Latin name hydrangea petiolaris, climbing hydrangeas are a useful low-maintenance climber for a shady or north positioned wall. Native to the woodlands of Japan, Korea and Siberia in Russia, where it grows up tress and across rock faces. The flowers a climbing produces are not too dissimilar to a lace-cap hydrangea, with flowers in clusters comprising of both small fertile and more showy sterile flowers.
Hydrangea serrata species was formerly grouped with the lace-cap hydrangea because of its flattened flower-heads that consist of central, small florets surrounded by showy, larger florets. Mountain hydrangeas are typically smaller and more compact than the common mop-head hydrangea.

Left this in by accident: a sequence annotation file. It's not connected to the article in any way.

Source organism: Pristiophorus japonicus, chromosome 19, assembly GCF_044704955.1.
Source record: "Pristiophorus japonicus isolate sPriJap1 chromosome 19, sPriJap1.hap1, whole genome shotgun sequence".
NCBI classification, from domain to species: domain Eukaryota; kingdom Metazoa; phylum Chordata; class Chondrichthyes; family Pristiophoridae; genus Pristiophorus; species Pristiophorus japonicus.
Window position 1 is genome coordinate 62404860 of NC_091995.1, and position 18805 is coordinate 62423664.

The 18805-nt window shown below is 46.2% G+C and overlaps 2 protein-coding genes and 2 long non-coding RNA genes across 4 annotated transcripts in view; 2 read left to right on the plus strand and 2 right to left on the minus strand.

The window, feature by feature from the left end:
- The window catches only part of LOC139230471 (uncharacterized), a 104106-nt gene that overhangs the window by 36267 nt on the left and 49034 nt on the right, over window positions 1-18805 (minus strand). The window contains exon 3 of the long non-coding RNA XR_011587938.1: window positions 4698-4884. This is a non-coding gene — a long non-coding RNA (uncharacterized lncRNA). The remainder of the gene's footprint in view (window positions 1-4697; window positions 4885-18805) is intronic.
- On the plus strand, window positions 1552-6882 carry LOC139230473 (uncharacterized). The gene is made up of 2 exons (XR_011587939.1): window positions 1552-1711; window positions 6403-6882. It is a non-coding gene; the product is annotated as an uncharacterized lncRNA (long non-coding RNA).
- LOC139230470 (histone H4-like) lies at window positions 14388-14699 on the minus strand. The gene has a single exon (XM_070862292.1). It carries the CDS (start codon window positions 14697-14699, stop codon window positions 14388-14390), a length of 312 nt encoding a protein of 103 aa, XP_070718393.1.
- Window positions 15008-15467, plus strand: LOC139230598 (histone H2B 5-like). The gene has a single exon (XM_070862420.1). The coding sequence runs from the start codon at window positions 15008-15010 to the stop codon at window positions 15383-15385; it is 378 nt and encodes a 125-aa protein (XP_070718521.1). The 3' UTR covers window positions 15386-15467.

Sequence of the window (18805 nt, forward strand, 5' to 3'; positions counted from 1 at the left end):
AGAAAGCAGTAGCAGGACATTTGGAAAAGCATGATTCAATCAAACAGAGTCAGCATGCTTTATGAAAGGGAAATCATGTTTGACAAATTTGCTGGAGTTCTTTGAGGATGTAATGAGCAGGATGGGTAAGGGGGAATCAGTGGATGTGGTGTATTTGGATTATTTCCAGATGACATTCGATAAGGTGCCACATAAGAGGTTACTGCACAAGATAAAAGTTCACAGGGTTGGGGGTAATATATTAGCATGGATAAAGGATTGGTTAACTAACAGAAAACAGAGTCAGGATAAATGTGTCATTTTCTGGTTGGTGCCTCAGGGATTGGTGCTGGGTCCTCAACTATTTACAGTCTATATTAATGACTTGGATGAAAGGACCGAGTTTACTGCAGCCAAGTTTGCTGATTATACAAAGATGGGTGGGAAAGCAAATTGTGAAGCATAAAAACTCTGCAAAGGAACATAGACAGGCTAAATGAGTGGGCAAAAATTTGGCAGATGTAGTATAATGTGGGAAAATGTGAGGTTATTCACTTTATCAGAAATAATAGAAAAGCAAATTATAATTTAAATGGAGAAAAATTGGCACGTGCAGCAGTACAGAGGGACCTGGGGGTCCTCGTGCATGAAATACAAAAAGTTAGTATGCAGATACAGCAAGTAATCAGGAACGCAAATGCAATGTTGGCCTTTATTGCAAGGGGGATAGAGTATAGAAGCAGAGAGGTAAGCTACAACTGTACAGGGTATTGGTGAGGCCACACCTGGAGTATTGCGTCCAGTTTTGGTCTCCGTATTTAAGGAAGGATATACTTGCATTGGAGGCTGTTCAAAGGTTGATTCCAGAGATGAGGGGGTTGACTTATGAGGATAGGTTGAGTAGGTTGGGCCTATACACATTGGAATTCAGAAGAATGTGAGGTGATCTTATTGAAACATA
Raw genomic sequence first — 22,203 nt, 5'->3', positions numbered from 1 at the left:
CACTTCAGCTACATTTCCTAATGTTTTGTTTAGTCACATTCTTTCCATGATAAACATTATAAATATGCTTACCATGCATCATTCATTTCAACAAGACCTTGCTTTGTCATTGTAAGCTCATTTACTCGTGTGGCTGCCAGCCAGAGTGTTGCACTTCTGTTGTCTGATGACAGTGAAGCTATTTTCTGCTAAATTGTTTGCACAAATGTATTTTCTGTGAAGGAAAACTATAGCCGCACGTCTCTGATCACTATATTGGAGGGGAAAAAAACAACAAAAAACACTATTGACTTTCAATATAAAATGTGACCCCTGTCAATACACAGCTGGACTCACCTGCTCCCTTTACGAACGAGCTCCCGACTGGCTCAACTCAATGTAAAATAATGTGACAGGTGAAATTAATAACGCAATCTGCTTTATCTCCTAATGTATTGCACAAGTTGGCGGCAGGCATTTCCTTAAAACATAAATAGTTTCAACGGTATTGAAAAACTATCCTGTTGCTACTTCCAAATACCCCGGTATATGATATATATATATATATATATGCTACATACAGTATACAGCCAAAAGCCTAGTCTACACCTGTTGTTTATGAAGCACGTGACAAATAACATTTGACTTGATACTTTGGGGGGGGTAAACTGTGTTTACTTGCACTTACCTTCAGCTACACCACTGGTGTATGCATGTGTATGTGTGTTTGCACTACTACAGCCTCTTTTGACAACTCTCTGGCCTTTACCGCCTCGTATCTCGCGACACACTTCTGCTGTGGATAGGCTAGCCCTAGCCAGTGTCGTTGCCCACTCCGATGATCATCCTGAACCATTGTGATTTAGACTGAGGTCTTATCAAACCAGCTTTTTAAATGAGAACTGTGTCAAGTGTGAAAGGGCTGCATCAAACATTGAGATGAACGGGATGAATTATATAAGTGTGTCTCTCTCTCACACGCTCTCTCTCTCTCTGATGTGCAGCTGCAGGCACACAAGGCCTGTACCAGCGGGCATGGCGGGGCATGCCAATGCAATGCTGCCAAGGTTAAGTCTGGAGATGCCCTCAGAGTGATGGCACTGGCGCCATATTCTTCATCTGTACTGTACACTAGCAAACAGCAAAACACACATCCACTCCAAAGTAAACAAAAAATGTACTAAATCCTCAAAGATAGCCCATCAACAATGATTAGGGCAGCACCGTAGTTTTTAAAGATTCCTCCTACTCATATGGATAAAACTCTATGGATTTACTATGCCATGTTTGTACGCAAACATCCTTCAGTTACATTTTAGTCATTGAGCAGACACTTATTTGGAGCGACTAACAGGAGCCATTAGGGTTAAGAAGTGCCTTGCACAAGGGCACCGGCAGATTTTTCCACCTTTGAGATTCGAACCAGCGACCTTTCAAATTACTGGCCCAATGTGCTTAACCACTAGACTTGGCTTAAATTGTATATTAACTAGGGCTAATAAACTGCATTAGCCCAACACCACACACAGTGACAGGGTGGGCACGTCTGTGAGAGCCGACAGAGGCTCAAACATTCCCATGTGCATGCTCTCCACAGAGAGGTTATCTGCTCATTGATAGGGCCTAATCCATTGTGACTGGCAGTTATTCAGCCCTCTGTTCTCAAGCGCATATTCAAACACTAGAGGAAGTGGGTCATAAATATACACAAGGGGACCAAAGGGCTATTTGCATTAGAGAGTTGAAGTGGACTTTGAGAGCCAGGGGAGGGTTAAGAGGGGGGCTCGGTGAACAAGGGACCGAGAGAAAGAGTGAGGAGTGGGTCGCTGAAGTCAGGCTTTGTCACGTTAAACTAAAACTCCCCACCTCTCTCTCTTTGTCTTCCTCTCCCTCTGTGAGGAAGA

Native to the United States and commonly known as wild hydrangea or sevenbark. The reason behind it being called “sevenbark” is because the stem bark has a tendency to peel off in several successive thin layers with different colours. Smooth hydrangeas produce exceptional giant white booms on new wood.
Hydrangea aspera are native to the Himalayas, Central and Western China, and were first introduced to the UK in 1908 by Ernest Wilson. The rough-leaved hydrangea produces flowers similar to a lace-cap hydrangea.
Hydrangea quercifolia is commonly known by its translation oak-leaf hydrangea and is native to South-eastern parts of the United States. It produces long pointed white flowers with leaves shaped like giant oak leaves that go a striking orange-red colour in autumn.